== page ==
Recently, it occurred to me that Bitcoin could be used for nearly overhead-free, arbitrarily small payments between clients in a peer-to-peer network.
The thing that made BitTorrent succeed where other peer-to-peer filesharing protocols failed was the fact that receivers could pay senders for data chunks they wanted by offering to send them other data chunks in return (“I’ve got A and C, and want B and D; you’ve got B and D, and want A and C; so let’s swap”). This pretty much solved the problem of freeloading that other protocols suffered from.
The way BitTorrent does this is clever: when n receivers want to download a file, the node that seeds the file gives each of them one nth of the file, and tells them to swap chunks among each other until they all have all n chunks. If you want all the chunks of the file, you have to give chunks to the other receivers.
However, the node that seeds the file does so without getting anything in return. And in most peer-to-peer networks (not just filesharing networks), that’s the way it is for all nodes: it works only so long as enough nodes aren’t selfish. But Bitcoin could change that, by enabling nodes to simply charge for services: sending data chunks, storing data chunks (such as for peer-to-peer backup), internet access (your neighbor’s wireless access point), and so on.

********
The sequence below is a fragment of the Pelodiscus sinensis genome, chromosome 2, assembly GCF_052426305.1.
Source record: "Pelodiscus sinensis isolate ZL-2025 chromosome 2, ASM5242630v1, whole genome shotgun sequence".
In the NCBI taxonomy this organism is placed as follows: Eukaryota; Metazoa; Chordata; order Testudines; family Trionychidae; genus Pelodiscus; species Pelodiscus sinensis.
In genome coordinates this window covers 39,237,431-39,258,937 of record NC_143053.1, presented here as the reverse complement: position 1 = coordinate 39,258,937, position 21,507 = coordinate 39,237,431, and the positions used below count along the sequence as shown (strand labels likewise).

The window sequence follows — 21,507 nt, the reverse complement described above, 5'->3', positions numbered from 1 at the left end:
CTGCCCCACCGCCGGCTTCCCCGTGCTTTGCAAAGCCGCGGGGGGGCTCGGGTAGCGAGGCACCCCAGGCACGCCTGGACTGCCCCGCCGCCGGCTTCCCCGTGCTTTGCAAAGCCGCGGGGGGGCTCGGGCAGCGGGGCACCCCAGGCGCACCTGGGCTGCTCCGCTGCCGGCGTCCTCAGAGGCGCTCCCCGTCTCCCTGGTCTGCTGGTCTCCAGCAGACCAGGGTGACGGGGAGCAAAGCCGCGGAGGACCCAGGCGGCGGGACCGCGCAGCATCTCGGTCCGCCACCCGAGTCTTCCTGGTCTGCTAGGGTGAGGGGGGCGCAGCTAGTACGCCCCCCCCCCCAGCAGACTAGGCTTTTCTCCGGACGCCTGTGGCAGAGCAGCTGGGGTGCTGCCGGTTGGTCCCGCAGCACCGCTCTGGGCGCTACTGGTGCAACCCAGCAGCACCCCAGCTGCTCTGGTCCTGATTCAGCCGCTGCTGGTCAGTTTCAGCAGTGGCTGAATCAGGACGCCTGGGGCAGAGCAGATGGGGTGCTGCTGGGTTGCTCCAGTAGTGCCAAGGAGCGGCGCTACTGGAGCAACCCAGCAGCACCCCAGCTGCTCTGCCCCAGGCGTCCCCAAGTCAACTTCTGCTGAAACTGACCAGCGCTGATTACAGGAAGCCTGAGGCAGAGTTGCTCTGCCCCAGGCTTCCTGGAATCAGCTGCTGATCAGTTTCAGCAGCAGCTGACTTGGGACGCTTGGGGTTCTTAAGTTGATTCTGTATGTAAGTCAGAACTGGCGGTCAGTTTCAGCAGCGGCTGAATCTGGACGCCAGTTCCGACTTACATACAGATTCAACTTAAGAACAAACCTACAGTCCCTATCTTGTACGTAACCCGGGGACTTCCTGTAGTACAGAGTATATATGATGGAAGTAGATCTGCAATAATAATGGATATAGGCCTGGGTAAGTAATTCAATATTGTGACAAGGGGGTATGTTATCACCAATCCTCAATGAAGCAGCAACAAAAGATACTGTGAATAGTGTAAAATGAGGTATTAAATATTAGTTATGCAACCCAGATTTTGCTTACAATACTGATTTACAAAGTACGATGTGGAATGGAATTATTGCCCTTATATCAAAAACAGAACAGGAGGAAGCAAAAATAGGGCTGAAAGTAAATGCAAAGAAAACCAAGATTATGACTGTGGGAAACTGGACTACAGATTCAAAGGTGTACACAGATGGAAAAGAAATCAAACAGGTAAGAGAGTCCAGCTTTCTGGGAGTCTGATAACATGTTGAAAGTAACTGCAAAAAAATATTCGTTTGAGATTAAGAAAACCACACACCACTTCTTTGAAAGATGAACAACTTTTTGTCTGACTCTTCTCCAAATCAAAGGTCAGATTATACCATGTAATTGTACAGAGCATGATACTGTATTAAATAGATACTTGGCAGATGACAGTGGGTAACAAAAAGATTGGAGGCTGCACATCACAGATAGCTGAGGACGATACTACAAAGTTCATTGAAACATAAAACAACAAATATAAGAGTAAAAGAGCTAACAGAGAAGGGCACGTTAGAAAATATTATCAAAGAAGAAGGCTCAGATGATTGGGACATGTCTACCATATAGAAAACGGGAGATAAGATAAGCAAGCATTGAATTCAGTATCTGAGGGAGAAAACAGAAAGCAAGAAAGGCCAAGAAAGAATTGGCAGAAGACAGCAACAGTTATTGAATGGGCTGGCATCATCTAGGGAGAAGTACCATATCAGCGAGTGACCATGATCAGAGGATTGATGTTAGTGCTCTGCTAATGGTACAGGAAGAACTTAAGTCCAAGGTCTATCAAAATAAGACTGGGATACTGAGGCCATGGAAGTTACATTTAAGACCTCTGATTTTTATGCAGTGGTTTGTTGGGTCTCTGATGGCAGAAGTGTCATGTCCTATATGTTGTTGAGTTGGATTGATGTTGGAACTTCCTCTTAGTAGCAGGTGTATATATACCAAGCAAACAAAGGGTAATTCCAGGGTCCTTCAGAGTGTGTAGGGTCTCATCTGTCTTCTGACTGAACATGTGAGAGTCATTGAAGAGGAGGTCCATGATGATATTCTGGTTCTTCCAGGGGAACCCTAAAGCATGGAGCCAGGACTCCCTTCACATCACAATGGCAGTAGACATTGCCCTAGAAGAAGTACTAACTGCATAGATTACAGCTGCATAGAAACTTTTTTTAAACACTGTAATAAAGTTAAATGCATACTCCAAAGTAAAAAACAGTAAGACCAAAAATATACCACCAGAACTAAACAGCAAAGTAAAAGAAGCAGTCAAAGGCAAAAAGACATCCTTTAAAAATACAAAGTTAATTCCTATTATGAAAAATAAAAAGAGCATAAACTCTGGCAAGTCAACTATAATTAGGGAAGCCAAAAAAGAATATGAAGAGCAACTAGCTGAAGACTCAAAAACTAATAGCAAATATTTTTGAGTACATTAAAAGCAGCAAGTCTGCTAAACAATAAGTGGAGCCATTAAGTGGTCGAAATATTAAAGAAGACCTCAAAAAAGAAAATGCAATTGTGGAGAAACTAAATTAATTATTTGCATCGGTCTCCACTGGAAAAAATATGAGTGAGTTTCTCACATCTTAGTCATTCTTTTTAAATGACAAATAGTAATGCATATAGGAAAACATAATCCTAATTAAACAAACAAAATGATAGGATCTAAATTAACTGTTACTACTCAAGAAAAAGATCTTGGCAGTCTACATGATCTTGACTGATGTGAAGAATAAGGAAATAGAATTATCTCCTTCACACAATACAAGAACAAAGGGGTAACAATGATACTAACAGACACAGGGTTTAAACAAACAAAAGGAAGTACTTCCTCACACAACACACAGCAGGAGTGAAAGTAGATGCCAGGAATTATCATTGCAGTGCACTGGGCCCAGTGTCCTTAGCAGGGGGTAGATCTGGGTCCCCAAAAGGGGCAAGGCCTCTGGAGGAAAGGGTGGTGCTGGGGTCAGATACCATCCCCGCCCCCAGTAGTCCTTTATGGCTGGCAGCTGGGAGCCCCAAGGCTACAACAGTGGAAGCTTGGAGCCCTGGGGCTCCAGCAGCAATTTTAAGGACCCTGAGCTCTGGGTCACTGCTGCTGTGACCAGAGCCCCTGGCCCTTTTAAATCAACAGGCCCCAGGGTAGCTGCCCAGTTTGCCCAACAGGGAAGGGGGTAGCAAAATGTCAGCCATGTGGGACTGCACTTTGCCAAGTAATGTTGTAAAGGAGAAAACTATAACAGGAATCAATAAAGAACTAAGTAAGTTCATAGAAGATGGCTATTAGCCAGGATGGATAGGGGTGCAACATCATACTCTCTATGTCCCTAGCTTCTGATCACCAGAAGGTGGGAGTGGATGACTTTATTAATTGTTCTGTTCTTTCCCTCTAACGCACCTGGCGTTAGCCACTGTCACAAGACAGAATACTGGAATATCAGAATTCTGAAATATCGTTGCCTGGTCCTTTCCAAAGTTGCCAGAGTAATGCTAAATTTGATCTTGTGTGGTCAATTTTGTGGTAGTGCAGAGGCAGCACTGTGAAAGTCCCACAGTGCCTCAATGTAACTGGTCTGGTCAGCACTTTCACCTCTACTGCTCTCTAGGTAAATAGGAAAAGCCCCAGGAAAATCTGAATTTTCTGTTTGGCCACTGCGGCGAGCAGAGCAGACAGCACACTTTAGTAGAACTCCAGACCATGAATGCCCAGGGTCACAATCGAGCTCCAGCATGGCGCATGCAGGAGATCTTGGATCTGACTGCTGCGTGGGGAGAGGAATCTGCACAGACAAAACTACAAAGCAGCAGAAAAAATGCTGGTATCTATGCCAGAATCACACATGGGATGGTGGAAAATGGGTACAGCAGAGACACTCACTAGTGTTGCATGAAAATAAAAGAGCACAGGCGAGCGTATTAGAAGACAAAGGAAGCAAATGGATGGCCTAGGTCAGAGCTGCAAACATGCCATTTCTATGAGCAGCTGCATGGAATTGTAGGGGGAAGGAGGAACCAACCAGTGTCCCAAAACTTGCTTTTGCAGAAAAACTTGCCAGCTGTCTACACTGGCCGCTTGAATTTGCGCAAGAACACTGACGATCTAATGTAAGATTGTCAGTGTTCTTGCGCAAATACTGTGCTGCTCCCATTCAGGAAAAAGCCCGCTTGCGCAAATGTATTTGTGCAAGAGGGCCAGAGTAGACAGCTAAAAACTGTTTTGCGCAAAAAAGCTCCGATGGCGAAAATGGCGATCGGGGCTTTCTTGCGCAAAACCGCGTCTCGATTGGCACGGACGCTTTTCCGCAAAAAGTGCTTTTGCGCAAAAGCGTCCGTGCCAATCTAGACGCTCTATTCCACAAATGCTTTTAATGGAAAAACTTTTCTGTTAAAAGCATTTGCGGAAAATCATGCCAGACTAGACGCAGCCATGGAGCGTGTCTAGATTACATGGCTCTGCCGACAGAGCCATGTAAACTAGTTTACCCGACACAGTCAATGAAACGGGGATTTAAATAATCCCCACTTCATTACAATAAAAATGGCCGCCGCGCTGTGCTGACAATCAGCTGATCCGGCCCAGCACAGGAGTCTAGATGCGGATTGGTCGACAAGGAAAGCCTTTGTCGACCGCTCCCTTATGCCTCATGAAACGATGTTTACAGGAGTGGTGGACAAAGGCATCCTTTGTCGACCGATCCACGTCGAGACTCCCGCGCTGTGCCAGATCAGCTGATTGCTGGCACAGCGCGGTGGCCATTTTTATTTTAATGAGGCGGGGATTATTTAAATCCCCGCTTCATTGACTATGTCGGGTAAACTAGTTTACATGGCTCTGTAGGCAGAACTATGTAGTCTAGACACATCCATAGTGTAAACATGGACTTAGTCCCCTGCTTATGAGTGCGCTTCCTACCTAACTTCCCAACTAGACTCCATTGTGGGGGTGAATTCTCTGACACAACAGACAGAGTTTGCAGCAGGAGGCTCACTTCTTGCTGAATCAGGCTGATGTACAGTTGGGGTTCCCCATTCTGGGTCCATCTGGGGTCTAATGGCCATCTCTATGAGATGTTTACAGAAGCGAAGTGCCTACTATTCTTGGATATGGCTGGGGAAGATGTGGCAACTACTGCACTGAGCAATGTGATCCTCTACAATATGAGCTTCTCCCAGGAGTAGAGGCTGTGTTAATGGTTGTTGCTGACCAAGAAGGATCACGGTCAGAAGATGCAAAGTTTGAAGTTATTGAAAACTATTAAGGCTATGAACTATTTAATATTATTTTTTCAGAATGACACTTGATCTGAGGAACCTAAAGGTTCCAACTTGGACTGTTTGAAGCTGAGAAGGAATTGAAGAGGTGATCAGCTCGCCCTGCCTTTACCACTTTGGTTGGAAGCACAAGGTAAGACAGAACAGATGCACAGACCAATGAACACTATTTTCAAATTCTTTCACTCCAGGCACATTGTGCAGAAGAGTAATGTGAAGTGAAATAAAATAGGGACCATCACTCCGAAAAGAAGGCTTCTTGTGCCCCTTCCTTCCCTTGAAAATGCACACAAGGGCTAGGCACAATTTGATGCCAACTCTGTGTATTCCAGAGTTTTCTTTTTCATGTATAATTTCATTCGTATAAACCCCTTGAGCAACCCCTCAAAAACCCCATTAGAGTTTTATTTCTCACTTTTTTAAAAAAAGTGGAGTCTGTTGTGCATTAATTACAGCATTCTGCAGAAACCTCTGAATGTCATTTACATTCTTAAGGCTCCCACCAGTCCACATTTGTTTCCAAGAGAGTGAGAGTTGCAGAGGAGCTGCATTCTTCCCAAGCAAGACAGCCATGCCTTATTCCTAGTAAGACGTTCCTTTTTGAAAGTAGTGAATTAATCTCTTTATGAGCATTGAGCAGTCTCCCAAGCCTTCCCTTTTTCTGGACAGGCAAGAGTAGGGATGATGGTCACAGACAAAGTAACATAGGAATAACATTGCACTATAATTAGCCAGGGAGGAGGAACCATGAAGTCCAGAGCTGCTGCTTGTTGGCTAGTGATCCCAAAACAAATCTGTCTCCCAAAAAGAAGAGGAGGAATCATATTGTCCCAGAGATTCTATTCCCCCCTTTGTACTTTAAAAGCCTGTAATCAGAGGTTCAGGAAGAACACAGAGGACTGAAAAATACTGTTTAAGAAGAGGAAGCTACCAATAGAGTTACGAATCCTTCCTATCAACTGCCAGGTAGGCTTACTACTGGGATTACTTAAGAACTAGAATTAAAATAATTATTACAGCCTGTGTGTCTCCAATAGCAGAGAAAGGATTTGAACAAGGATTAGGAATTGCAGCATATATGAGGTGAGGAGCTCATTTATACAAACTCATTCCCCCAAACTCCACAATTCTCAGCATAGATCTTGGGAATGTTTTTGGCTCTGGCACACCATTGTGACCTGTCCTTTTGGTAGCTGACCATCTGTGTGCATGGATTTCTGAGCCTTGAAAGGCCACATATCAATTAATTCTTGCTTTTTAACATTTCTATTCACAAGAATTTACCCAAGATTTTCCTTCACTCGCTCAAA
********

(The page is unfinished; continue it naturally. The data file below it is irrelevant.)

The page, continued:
Many of these uses would of course be prohibited: your ISP typically doesn’t allow you to resell your bandwidth, and pirating movies is even more illegal if you make money off of it. But that hasn’t stopped peer-to-peer network innovation in the past, and a lot of use cases would be perfectly legal.
One technical challenge is that Bitcoin payments take many minutes to be sufficiently verified, so protocols can’t rely on immediate payments. But that’s just the same situation we have in the real world, with invoices and credit cards (and I hear that they still use cheques in some countries); it involves keeping track of who’s been paying their bills on time in the past, requiring advance payments from people you don’t know, and so on.